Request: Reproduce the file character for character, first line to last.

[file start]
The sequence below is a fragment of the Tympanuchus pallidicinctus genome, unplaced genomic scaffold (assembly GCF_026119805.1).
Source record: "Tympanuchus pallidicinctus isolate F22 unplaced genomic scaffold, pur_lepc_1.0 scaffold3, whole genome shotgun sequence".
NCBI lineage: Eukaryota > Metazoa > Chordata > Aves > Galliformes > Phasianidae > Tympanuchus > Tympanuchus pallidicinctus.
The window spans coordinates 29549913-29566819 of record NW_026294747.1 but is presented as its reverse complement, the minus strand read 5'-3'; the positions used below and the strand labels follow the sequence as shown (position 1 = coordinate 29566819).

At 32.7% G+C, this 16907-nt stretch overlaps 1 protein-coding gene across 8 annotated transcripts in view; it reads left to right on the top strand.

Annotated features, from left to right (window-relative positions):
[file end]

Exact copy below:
The sequence below is a fragment of the Tympanuchus pallidicinctus genome, unplaced genomic scaffold (assembly GCF_026119805.1).
Source record: "Tympanuchus pallidicinctus isolate F22 unplaced genomic scaffold, pur_lepc_1.0 scaffold3, whole genome shotgun sequence".
NCBI lineage: Eukaryota > Metazoa > Chordata > Aves > Galliformes > Phasianidae > Tympanuchus > Tympanuchus pallidicinctus.
The window spans coordinates 29549913-29566819 of record NW_026294747.1 but is presented as its reverse complement, the minus strand read 5'-3'; the positions used below and the strand labels follow the sequence as shown (position 1 = coordinate 29566819).

At 32.7% G+C, this 16907-nt stretch overlaps 1 protein-coding gene across 8 annotated transcripts in view; it reads left to right on the top strand.

Annotated features, from left to right (window-relative positions):